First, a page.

March 21, 2014
2015 Audi TT. Click image to enlarge
Preview and photos by Lesley Wimbush
Ingolstadt, Germany – First debuted as a concept car at the 1995 Frankfurt Auto Show, the Audi TT owes its name to the British Isle of Man TT (Tourist Trophy) motorcycle race. Back in 1911 a company called NSU began a successful campaign in the TT race, and when they later merged to become Audi they paid homage by giving the designation to their new sports car.
The sun has just begun its descent as we walk across the vast courtyard and into the Audi mother ship known as “The Forum”. Like the other top German luxury brands, Audi provides full-on customer service for those who prefer to pick up their vehicles at the source and even arranges for them to be shipped back home – wherever that may be. The Forum is immense: as large as the principality of Monaco, and it includes restaurants, a museum and guided factory tours.
Through a farcical series of events that began with an apocalyptic snowfall, a plane that wouldn’t de-ice, a malfunctioning engine valve and finally, a missing flight crew – we were more than seven hours late for the presentation on Audi’s latest version of their now iconic sports car. Impending dusk lends an otherworldly glow to the glass complex; factor in sleep deprivation and the entire scene becomes a bit surreal.
Fortunately, several of the car company experts graciously agreed to remain and re-stage most of the presentation on the car that is largely credited with turning Audi into a “design brand” and greatly boosting their image.
Inside the ethereal white recesses of the Forum’s main building, we’re introduced to the TT lineup, beginning with the original TT that appeared in 1998.
The Audi Forum & Audi designer Jürgen Löffler. Click image to enlarge
Designer Jürgen Löffler pointed out the car’s various distinguishing attributes: a three box design with the cab simply placed on top, rounded yet muscular haunches and the overall circular theme – from fuel filler, wheel arches, side mirrors right down to interior features like air vents. An instant hit, the first-gen TT was a departure from anything Audi had produced to date, despite the fact that it really didn’t handle all that well. Based on the Mk IV Golf platform, the TT did somewhat resemble a Beetle, and was later criticized as being a “chick car” for its softly rounded curves.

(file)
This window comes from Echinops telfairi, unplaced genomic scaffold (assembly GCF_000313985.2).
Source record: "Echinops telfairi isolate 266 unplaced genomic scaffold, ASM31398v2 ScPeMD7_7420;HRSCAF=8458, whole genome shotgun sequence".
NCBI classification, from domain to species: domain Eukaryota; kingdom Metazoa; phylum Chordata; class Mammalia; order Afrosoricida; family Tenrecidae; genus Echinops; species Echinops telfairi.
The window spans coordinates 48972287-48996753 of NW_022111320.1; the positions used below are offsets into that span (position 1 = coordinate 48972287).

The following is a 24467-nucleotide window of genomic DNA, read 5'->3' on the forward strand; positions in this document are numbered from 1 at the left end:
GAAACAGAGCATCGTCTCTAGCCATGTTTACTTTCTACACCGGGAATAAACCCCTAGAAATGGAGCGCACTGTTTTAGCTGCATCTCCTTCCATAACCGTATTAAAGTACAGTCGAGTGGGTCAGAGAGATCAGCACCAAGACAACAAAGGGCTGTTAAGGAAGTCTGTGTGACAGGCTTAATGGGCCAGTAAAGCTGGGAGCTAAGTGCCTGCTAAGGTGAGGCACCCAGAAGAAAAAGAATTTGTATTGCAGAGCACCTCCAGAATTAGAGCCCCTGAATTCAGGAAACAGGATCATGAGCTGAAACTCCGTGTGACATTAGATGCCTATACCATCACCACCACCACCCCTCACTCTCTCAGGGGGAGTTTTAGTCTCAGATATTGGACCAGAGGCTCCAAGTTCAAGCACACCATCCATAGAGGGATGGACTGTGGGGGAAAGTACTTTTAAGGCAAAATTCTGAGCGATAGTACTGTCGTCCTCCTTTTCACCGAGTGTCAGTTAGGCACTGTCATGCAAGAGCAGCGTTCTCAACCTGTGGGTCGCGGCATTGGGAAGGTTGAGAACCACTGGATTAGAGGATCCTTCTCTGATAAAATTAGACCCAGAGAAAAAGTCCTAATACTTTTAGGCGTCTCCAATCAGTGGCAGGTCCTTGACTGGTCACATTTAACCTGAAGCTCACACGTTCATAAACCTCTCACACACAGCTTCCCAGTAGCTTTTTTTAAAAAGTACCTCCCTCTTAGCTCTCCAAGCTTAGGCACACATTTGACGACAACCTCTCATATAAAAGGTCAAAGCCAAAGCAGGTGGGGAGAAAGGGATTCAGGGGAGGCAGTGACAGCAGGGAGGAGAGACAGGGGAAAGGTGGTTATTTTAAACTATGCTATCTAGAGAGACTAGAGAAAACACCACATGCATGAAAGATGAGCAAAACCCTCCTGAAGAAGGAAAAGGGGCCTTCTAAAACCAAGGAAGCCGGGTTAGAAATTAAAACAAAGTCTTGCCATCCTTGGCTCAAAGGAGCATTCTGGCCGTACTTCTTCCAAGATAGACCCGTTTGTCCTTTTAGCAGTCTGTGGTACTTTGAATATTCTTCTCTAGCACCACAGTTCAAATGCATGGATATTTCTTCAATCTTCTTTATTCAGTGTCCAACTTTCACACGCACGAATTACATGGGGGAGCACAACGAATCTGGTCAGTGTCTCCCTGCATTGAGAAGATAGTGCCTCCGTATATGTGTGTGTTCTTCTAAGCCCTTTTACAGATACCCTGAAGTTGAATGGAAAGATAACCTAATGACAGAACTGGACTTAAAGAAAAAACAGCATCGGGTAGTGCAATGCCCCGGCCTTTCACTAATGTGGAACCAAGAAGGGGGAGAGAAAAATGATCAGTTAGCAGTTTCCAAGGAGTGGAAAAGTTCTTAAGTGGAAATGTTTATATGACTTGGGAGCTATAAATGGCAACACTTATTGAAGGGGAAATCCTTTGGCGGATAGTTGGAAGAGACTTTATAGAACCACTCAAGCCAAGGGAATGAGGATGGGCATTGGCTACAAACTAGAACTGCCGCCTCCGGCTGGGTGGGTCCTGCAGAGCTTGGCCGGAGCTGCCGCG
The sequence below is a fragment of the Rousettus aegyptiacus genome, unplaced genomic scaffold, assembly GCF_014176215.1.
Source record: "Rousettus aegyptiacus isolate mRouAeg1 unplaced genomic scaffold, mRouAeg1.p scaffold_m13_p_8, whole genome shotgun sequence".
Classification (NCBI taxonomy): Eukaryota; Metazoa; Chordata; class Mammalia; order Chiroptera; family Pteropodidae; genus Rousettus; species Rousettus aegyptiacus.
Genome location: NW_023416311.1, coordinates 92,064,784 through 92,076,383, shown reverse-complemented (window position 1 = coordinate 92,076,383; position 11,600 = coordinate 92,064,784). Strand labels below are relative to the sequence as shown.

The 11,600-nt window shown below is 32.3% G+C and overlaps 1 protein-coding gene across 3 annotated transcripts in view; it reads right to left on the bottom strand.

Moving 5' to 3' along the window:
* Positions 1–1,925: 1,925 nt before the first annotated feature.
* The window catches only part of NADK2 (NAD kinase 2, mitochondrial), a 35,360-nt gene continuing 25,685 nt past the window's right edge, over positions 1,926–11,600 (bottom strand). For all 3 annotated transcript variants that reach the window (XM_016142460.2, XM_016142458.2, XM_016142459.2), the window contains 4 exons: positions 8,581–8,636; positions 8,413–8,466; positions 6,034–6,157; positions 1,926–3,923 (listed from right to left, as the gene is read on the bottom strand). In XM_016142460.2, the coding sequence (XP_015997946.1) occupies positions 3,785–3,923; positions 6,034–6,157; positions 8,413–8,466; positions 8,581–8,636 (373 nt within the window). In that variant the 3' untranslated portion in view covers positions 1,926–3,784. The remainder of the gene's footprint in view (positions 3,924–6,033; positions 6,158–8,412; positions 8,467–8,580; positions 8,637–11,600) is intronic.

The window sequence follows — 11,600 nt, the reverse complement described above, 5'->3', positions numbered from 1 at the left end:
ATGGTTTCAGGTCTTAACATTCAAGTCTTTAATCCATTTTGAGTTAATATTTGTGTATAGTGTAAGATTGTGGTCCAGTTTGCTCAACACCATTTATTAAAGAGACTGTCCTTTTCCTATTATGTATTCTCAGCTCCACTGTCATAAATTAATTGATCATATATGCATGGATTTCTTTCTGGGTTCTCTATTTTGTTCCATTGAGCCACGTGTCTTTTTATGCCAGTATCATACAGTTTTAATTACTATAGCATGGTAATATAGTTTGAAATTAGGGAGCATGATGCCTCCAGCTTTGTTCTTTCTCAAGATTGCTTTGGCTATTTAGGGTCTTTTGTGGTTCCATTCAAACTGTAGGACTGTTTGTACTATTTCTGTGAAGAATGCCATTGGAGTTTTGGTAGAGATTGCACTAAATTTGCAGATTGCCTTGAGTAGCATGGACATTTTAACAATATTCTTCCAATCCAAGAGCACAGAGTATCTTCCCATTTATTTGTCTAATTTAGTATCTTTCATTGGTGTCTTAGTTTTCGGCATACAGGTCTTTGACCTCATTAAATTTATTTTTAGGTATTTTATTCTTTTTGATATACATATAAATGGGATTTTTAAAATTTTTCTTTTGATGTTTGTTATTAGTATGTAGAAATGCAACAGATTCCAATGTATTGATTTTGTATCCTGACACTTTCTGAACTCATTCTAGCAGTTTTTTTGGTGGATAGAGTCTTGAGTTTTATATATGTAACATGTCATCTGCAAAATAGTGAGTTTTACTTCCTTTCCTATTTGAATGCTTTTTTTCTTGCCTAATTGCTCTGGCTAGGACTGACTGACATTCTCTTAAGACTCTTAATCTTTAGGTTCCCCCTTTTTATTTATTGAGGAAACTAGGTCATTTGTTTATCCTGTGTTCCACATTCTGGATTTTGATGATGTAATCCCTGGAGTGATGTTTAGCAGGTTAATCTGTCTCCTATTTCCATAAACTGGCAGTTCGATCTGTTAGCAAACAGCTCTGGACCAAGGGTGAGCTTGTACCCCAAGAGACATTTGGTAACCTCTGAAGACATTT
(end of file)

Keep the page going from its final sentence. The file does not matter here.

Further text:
Gesturing at the second-gen TT, Löffler described it as “more integrated into the Audi family” and a “step in the right direction to make it sportier”. Sharper and more modern, the second-generation model was also lighter and much quicker. The more aggressive design, better handling and additional power were transforming the TT from design icon into genuine sports car.
2015 Audi TT. Click image to enlarge
Walking us over to the new TT, the third generation, Löffler described how some of the basic genes of the original TT have come back again. “The roof is an additive element, and the wheel arches too, are added on. The “tornado line” – the sharp crease that flows around the body to connect all its elements – returns. Like the original, the new tornado line connects through the wheel arches, but it continues through the new grille and headlights. In behind, it runs through the tail lamps, which are linked by a single, wide third brake light.
But he’s quick to point out the absence of bulges or superfluous curves. He compares the car to Usain Bolt – “an athlete, not a body builder” with surfaces that are taut instead of overtly muscular.
“The roofline is very fast and not round, the car is very flat and very wide as befits a true sports car. The front end is focused, it is very determined and the headlights look like eyes.”
There are elements of the R8 supercar in the latest TT, from the flat, wide body shape, to the rings now located on the hood instead of the grille, and the Le Mans–inspired two-element LED headlights.
Chrome is used sparingly, and the body creases that continue through the surfaces of the headlight lenses to the “lunella” grille slats speak of some very precise engineering tolerances.
Löffler describes the wide rear haunches as “clean and tidy” with all superfluous lines removed. On the rear fender he points out the riveted aluminum fuel-filler lid stamped with the TT’s logo.